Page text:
Which came first? The chicken or the egg? OK… we’re not going to answer that question for the ages today. In fact, we’re going to ignore the chicken altogether and focus on the egg.

Sometimes, on hot summer days, the rays of the sun beat down with such force that it seems hard to breathe. If you’ve ever walked home from the local swimming pool on an afternoon during a heat wave, you’ve probably noticed that the sidewalk soaks up the heat and feels like it might fry your feet.

You might also hear people say, “It’s so hot outside that you could fry an egg on the sidewalk!” Is that true? Could you really turn your sidewalk into a frying pan?

Children and adults have put this idea to the test for decades. Some people are so fascinated by the idea that they have annual contests. For example, the city of Oatman, Arizona, has a Solar Egg Frying Contest every 4th of July.

Unfortunately, very few people have successfully cooked an egg on a sidewalk without some extra help. The next time a heat wave hits your area, grab an egg and get cracking. There’s nothing like testing out an idea firsthand.

According to the American Egg Board, eggs need to be heated to a temperature between 144° F and 158° F to be cooked. That’s why sidewalks don’t make such great frying pans.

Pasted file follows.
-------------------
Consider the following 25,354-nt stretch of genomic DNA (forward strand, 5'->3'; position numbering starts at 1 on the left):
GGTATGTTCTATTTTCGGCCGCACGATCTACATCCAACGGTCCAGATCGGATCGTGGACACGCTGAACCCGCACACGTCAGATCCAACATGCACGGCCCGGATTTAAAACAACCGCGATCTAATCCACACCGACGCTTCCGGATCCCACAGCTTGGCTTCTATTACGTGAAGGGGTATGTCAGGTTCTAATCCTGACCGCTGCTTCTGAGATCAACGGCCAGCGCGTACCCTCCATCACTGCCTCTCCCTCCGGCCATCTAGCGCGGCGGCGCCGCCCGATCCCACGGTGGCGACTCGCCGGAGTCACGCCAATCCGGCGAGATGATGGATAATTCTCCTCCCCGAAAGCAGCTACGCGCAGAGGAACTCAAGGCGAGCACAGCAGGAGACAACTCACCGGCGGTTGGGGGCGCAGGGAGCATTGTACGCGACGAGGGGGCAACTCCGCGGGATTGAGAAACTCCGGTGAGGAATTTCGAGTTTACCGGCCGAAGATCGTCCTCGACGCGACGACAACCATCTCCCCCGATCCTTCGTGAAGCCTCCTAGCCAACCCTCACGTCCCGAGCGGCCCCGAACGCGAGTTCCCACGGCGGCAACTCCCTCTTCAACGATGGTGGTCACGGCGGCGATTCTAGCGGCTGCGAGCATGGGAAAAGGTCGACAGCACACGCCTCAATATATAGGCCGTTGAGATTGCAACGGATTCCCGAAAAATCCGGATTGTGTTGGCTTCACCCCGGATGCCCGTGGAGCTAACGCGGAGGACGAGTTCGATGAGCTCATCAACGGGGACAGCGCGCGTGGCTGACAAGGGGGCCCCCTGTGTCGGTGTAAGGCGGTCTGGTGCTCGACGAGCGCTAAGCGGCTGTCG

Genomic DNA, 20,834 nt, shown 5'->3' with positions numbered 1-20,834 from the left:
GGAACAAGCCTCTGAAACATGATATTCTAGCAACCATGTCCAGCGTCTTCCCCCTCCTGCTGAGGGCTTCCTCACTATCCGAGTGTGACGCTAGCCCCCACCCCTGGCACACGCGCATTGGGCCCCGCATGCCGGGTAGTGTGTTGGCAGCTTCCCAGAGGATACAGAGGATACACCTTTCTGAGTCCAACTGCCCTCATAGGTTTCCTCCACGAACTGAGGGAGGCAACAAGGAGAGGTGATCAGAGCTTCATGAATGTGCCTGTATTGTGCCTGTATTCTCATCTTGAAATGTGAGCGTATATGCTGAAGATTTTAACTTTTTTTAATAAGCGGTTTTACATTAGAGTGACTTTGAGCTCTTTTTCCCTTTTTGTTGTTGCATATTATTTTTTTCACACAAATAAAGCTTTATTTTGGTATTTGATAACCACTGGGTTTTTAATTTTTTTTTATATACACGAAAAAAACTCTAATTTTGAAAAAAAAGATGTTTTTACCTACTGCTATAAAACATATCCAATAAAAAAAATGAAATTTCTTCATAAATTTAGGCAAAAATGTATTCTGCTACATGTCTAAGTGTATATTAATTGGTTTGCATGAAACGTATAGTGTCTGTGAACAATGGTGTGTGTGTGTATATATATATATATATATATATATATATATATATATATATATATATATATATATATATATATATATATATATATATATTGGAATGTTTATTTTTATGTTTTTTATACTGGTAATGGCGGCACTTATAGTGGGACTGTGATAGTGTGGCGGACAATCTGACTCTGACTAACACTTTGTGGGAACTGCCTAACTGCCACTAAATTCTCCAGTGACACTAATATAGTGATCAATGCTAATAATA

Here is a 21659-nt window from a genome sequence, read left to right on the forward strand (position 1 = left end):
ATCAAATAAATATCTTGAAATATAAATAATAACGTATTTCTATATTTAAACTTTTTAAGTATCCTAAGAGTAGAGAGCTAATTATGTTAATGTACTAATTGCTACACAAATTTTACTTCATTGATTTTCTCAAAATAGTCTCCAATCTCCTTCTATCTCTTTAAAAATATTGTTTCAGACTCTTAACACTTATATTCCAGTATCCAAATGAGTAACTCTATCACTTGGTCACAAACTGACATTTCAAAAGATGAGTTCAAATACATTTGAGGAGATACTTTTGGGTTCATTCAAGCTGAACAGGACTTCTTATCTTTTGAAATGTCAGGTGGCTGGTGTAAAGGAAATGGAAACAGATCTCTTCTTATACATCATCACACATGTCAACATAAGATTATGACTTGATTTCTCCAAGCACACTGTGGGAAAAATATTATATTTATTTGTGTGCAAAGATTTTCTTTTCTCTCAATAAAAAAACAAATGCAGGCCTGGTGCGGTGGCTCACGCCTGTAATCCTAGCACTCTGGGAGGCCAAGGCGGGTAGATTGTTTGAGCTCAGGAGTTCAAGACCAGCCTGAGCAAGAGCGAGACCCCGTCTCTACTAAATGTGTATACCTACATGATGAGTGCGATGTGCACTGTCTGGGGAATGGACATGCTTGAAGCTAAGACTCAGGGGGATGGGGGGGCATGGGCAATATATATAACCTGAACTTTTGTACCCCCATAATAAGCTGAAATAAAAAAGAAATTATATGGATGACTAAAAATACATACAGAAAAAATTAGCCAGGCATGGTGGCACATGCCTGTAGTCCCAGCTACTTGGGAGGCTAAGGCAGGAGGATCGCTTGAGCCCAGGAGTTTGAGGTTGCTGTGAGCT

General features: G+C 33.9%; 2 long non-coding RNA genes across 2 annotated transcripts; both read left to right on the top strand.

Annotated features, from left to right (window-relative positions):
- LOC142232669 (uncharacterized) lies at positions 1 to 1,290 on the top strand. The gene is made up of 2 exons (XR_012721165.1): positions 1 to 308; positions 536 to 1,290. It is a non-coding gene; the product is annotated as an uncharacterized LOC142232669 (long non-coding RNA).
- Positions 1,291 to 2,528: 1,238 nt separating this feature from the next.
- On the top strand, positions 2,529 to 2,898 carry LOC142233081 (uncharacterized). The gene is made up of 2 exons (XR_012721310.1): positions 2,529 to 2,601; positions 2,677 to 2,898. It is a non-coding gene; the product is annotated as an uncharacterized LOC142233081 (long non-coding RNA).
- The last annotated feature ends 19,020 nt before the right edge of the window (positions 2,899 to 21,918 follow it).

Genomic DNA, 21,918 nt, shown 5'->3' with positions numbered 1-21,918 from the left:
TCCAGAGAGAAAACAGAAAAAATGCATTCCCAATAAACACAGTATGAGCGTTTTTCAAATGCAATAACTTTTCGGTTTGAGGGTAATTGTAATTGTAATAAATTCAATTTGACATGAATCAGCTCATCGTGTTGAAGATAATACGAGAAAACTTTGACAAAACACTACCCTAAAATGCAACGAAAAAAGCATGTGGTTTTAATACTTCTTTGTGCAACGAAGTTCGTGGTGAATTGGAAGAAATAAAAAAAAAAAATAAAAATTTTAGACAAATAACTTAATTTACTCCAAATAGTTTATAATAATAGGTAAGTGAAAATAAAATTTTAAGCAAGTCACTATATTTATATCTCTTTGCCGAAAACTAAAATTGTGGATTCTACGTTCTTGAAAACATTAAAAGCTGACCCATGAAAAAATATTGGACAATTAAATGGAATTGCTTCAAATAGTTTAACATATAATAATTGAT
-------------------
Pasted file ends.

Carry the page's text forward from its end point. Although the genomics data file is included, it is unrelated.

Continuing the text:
Although sidewalks get plenty hot during a heat wave, they don’t usually get above 140° F. They also conduct heat poorly. That means they soak up the heat, but they don’t distribute it efficiently to other things, such as eggs.

When you crack an egg on a hot sidewalk, the egg will cool the sidewalk slightly. Without another heat source present, the sidewalk is unlikely to cook the egg much, if at all.

If you really want to fry an egg outside on a hot day, you might have better luck with the hood of a car. Metal conducts heat better and gets much hotter. However, we wouldn’t recommend turning someone’s car into a frying pan for an egg!

You could also try the sidewalk… but with a little help. Using an aluminum frying pan or some aluminum foil will help conduct the heat from the sidewalk to the egg.

Unfortunately, you’ll also likely need to use something else, such as a mirror or a magnifying glass, to intensify the sun’s rays to get your egg fully cooked. In case you’re wondering, the judges of the Solar Egg Frying Contest in Oatman, Arizona, do allow contestants to use extra help like these options.

If you do manage to cook an egg on the sidewalk, don’t eat it! You don’t want sidewalk germs or an egg with sidewalk dirt in it. Feel free to experiment in the name of science, but do all your real cooking in the kitchen!


Wonder What's Next?

Lace up your hiking boots! Tomorrow, Wonderopolis hits the trail for a long hike. A really, really long hike!